Time series analysis of cholera in Guinea-Bissau, 1996-2008
- Francisco Luquero
- Maladies diarrhéiques
In July 2008, the government of Guinea Bissau officially declared a cholera epidemic and put in place a response plan. As there is often an inter-epidemic period after a large outbreak such as this, it is important to take the opportunity to learn lessons from previous outbreaks to better assess risks in the future. Analysis of available historical data on cholera epidemics in Guinea Bissau can help to develop a statistical model for risk assessment. Use of these models can help to ensure that there is a timely response of cholera outbreaks, thereby avoiding geographic spread, by identifying “signals” or indicators of when an outbreak is likely to occur or to predict the magnitude of an outbreak in an early stage.
The general objective of this study was to implement a time series and a spatial analysis in order to help to the timely identification of cholera outbreaks adapted to each region of Guinea Bissau. The specific objectives of the study were: (i) to describe the historical cholera data and epidemics in Guinea-Bissau identifying long term trends and the seasonal pattern; (ii) to obtain a predictive model of the seasonal risk of finding cholera cases in each region of the country; (iii) to calculate a threshold to detect epidemics with potential to affect more than 0.5% of the population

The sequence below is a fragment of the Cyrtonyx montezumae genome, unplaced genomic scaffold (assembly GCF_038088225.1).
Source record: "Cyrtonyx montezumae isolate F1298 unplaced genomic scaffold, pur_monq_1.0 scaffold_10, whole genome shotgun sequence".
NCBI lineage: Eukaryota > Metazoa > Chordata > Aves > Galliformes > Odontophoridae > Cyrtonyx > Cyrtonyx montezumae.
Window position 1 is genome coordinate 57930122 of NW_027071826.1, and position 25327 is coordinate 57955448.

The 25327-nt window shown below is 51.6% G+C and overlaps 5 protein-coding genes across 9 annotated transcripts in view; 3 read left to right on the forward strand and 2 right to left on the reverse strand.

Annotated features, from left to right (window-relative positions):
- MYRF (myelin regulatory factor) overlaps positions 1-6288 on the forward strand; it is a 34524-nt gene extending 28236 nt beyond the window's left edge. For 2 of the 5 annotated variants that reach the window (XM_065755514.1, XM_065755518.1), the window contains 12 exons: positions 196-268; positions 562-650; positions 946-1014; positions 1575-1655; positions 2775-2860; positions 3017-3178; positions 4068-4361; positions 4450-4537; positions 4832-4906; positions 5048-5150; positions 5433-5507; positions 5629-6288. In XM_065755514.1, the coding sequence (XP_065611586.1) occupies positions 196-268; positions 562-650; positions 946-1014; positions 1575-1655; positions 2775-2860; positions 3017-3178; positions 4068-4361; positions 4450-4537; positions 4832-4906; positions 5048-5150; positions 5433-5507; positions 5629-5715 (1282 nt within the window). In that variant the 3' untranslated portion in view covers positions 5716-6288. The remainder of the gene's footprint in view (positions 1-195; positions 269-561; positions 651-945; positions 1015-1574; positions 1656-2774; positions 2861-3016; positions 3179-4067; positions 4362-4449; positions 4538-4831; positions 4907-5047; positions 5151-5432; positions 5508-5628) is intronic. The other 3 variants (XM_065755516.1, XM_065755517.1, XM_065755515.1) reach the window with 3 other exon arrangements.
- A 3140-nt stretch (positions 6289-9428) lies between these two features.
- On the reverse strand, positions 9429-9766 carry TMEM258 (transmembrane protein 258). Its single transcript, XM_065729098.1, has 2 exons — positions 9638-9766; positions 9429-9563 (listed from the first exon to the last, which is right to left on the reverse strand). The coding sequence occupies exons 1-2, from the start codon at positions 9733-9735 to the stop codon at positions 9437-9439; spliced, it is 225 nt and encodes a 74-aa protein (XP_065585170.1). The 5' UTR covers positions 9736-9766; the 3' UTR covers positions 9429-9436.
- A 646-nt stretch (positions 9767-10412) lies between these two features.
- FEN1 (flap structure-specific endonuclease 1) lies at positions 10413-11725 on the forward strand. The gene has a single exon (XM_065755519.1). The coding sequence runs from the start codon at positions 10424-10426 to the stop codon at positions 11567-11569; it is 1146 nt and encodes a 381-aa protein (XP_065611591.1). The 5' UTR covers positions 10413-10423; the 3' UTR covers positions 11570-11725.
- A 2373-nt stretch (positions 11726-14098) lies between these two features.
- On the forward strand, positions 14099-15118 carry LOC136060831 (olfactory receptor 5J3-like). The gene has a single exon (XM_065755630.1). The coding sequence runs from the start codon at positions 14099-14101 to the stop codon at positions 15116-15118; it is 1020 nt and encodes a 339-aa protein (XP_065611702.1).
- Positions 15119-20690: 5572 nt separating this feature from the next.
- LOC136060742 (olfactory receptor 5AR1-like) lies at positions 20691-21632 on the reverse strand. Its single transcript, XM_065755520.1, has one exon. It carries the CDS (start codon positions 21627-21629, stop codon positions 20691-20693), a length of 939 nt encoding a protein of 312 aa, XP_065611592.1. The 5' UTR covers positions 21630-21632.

We described the historical cholera data in Guinea-Bissau in terms of time and place. The data were analyzed on a daily basis and then aggregated in epidemiological weeks as defined by the WHO. Attack rates and case fatality ratios were computed for each epidemic. A sequential description of the outbreaks was performed.
Multviare analysis using a Poisson regression model was used both to assess the secular trend and the seasonal pattern. Three different criteria were analyzed to define situation with high potential to produce large outbreaks: : (i) the number of regions affected; (ii) the value of the decimal logarithm of the number of cases; and (iii) the observation of inflexion points on the logarithm curve. All three criteria have been associated with high burden epidemics.
There is not a long-term defined trend in the occurrence of cholera epidemics in the country over the period investigated here. On the contrary, there is a seasonal pattern of cholera in the country: the risk of occurrence of cholera cases increases from April and is maximum in mid-September. There is a spatial pattern of cholera incidence in Guinea-Bissau: the most affected areas are the capital (Bissau), Biombo region and the Bijagos Islands. Other areas highly affected are São Domingos, Nhacra in Oio, Tite in Quinara and Bedanda and Catio in Tombali. The analysis provides a sufficient number of elements to create a decision framework to define situations that lead to high burden epidemics.